By Steve Nicastro
Taking out a loan based on money you're expecting to get back from the government sounds harmless. But fees can make tax refund anticipation loans a much more expensive option than just waiting for your refund to arrive.
In 2006, a $200 refund anticipation loan would have carried the equivalent of up to a 700 percent annual interest rate when fees were included, according to a report by the Washington-based Consumer Federation of America. Even after a regulatory crackdown, research from the National Consumer Law Center showed lenders slapping annual rates of as much as 149 percent onto these very short-term loans.
After banks stopped making such loans a few years ago, their numbers fell dramatically -- 100,000 of them were issued in 2013, down from a peak of 12.7 million in 2002, according to the Consumer Federation of America. But payday lenders and other nonbank companies, like tax preparation firms, still offer them, along with a newer type of loan known as a refund anticipation check. Over 21 million taxpayers sought one of these high-cost products in 2012 and 2013, paying $55 to more than $200 for the privilege, the consumer group says. And there's a risk involved.
"There is the possibility that the [borrower's] refund might not come through as expected," says Carrie Houchins-Witt, a certified financial planner in Coralville, Iowa. If you still owe taxes from previous years or the IRS rejects a credit or deduction, you might end up with the equivalent of a high-interest loan and no tax refund to pay it off. If you're hankering for your refund, there are better ways to get your hands on it quickly than taking out a high-cost loan:
1. File Early
Submitting your return earlier improves your shot at a quick refund. Plus, it's nice to put that task behind you and not have to scramble in mid-April or request an extension. Houchins-Witt's clients who filed online this year got refunds in an average of eight business days, she says, and those who requested paper checks waited just three weeks -- half the time the IRS estimates it will take.
2. Get Help
If you procrastinate or avoid filling out your tax forms, ask yourself if you need help. Tax preparation software can make completing returns much easier and is even available from the IRS. The agency also offers a free tax prep services, called Free File, for those with taxable incomes under $60,000.
There are free community services, too. The IRS-sponsored Volunteer Income Tax Assistance program, for instance, offers free tax preparation nationally from IRS-certified volunteers at locations like community centers and libraries. Find one near you on the IRS website.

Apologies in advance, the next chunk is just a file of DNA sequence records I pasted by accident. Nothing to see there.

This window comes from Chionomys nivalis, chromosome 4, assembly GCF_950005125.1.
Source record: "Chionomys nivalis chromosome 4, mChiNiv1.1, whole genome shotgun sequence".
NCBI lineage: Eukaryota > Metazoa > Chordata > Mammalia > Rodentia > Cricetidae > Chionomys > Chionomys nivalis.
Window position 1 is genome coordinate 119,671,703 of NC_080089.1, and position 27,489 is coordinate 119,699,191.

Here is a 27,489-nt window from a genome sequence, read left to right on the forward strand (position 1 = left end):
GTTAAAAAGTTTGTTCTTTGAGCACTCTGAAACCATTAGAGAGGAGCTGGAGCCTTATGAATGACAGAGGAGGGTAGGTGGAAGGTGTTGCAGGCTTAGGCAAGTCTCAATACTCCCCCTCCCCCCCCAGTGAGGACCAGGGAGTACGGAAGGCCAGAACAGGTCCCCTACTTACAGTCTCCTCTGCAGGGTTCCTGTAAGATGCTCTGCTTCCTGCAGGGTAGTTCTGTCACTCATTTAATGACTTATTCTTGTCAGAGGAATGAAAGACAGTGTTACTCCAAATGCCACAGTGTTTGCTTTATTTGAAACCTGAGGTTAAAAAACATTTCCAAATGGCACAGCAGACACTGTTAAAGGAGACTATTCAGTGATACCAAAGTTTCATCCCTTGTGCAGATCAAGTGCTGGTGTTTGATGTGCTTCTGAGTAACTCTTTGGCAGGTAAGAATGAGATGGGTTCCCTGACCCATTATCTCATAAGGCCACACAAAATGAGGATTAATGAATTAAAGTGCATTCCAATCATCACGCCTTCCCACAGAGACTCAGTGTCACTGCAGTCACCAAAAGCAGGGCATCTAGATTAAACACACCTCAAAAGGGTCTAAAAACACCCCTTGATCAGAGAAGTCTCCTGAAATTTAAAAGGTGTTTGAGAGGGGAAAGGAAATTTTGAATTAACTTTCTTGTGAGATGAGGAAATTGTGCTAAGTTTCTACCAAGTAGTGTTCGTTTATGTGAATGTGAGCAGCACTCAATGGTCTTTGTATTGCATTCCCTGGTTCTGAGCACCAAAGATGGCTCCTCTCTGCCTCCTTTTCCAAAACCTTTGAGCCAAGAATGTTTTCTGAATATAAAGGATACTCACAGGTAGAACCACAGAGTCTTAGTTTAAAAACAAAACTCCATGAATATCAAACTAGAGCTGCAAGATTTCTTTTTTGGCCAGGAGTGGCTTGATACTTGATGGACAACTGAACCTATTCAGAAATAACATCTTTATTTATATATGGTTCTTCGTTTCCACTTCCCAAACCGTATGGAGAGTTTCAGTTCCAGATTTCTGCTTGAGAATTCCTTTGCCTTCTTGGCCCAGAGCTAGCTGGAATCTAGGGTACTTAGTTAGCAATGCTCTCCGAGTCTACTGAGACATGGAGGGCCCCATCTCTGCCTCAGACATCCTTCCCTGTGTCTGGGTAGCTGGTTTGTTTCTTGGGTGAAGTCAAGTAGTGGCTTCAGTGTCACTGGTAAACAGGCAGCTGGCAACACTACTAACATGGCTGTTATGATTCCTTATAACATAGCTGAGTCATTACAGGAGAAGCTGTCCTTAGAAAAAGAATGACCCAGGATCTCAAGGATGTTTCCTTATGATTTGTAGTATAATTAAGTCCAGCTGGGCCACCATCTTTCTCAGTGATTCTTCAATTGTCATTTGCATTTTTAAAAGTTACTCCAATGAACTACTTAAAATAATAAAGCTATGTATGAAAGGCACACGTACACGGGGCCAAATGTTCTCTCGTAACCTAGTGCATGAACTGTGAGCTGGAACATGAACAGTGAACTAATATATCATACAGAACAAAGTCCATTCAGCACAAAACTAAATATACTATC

3. File Online
Filing a return electronically means you'll receive a refund much sooner than you would by mailing paper forms. The IRS estimates it will take three weeks or less to issue a refund after it receives a digital return; having your refund directly deposited into a bank account cuts the time further. Processing a paper return, the agency says, takes about twice as long.
4. Use Direct Deposit
To speed up your refund by allowing direct deposit, you'll need to fill out three lines (lines 76 b-d) on the IRS 1040 form with your financial institution's routing number, account type (checking or savings) and account number. You can split a refund among as many as three accounts this way. Alternatively, you can receive a refund on a prepaid debit card. This option isn't ideal, since there are fees involved, but it probably won't cost as much as a refund loan or anticipation check.
5. Embrace the Wait
While you may be tempted to get your money more quickly with a refund loan, waiting several weeks for your refund pays off.
In any case, some tax-prep companies have a 21-day wait time to receive a refund anticipation check or credit -- about the same as the IRS says it takes to process an online return and issue a refund. But some big tax-prep firms charge almost $35 for a refund credit on a prepaid card for amounts from $350 to $1,000, and almost $60 for a check, on top of the preparation fee. So that could end up costing you from 3.5 percent to 17 percent of your refund.
Are a few days or weeks worth the cost? "I know times can be tough," says Kathleen Hicks, a former Fort Worth, Texas, City Council member. Hicks fought against payday lenders for seven years as a council member for a district where many unbanked residents lived paycheck to paycheck, and she strongly discourages the use of borrowing against an anticipated tax refund. "Stay the course, and think about the fact that many times people end up owing a lot more than they borrow," she says.
Still feeling impatient? You can track your refund with the IRS's Where's My Refund? program or with its smartphone app IRS2Go.
To avoid waiting for a big tax refund next year, adjust your W-4 tax-withholding form so your employer can deduct the right amount of income tax. Brian Devers, a certified public accountant with Lovelace, Norvelle & Mathews in Forest, Virginia, recommends this step, which can mean bringing home more of your earnings. "It will be like getting a pay raise," he says.
By Steve Nicastro